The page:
Views and attitudes of oral contraceptive users towards the their availability without a prescription in the Republic of Ireland
Background: Previous studies show that provision of oral contraceptive pill (OCs) without a prescription is safe, feasible and effective and that users are interested in obtaining contraception in this way, especially if a pharmacist screening is involved. A recent national survey conducted in the Republic of Ireland has highlighted that unintended pregnancy resulting from the failure of OCs could be linked to poor compliance due to costs and difficulty of access.
Objective: To evaluate views and attitudes of OC users towards the availability of OCs without a prescription in the Republic of Ireland.
Methods: A cross sectional survey was conducted using an opportunistic sample of OC users aged 18 to 50 years. Sixty community pharmacists were recruited nationwide. Data were collected using self-completed questionnaires. The questionnaires comprised information on: demographic data, need of the service, views on the availability of OCs without prescription, advantages and concerns around the service, role of pharmacists and cost implications for private and public patients.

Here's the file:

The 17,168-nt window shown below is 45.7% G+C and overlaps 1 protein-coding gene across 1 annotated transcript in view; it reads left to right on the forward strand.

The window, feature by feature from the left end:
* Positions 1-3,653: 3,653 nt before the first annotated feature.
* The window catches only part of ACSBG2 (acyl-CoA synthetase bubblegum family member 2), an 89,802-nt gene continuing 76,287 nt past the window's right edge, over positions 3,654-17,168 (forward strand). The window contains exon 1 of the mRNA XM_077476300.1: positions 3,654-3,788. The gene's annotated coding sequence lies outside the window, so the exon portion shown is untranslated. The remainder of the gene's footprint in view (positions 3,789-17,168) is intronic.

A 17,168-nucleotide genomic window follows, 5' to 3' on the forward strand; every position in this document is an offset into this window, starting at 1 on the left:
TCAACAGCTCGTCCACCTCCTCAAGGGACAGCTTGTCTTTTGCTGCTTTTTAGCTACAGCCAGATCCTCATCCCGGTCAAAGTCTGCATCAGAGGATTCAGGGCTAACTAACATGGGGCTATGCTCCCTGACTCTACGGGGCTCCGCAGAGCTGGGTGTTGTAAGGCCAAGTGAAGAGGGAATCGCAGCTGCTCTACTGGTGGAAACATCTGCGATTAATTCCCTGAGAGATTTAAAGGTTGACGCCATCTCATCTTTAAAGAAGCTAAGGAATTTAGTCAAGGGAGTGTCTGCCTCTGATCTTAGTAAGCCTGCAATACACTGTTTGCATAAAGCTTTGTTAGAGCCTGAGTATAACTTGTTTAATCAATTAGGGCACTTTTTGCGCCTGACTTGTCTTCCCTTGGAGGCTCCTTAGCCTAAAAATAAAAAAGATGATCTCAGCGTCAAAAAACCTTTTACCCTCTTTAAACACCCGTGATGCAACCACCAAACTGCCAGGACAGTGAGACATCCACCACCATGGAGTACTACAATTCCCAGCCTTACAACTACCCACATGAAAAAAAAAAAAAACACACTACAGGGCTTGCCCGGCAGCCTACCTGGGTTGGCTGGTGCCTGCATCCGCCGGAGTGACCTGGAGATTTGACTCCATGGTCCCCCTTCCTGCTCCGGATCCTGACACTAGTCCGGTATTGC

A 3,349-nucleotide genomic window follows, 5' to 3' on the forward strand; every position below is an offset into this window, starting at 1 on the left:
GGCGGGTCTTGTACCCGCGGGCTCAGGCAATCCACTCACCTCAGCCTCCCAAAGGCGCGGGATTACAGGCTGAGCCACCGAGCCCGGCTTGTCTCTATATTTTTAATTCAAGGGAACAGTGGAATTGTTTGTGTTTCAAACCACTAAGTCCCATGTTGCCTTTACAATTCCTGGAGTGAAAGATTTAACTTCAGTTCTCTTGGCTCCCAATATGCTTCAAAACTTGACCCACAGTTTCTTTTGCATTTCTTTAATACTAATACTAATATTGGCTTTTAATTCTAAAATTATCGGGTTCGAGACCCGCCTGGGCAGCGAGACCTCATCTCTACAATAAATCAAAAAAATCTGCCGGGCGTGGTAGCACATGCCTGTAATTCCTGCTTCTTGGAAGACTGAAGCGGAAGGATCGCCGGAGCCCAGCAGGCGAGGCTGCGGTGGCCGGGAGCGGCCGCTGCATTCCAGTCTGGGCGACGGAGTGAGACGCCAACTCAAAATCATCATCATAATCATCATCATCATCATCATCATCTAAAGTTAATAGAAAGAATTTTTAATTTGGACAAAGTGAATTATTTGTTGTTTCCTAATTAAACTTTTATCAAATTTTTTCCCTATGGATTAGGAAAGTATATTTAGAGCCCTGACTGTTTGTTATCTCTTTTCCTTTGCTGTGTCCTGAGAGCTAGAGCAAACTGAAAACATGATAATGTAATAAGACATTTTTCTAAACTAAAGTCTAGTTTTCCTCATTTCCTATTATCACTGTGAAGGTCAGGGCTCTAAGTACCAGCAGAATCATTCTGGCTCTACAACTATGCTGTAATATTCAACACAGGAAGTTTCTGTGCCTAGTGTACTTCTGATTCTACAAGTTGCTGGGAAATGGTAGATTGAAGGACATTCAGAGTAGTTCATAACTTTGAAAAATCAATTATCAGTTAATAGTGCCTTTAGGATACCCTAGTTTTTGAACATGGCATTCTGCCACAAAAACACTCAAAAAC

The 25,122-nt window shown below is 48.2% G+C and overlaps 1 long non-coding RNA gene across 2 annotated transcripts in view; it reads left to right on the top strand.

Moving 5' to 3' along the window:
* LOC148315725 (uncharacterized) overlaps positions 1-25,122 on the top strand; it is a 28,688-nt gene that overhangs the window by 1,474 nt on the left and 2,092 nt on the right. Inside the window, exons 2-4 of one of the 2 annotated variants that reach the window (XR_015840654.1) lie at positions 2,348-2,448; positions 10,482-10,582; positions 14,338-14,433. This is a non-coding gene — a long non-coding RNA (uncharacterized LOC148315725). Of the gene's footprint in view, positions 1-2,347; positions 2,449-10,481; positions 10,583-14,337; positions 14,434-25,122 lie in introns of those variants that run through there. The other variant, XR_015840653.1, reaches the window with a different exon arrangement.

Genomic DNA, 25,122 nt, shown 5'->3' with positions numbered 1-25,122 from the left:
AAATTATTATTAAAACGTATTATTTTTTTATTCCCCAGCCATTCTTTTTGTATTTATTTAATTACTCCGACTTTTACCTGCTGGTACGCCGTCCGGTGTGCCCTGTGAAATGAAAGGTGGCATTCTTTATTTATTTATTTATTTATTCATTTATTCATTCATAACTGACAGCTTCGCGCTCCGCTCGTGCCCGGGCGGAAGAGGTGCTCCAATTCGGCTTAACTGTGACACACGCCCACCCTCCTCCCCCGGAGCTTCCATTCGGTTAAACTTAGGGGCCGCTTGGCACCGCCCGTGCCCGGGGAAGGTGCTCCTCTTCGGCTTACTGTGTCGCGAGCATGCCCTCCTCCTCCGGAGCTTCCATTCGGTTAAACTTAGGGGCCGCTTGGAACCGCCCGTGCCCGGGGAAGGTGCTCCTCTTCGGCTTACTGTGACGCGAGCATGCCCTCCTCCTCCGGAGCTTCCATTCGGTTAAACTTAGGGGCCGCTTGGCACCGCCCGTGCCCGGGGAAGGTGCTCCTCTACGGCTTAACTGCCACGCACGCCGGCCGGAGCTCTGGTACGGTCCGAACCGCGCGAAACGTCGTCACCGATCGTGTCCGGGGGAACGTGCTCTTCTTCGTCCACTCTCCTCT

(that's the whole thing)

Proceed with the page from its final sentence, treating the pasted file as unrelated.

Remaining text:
Results: A total of 488 eligible OC users completed the survey. The majority of the respondents (71.7%;n = 350/488) reported to have missed a pill for reasons connected to the OCs prescription status and 55.5% (n = 268/488) of the respondents reported to have felt distressed on at least one occasion because they could not renew their OC prescription. A total of 87.9% (n = 429/488) of the respondents said they were in favour of OCs being available without prescription and 92% (n = 448/488) said they were likely to obtain OCs without prescription if available. Convenience and ease of access were indicated as the main advantages of availing of OCs without prescription, while safety was the biggest concern reported. Over 88% (n = 430/488) of the respondents indicated that pharmacists would be able to safely supply OCs without prescription. Private patients expected to save an average of 27.3% on their OC if obtained without prescription.
Conclusions. OC users in the Republic of Ireland are in favour of OCs being available without prescription and are willing to obtain it this way, providing that pharmacists supply them according to protocols that facilitate the safety and the efficacy of the supply. An easier and more convenient access to OCs could also reduce the likelihood of missed pills and bring considerable savings to users.
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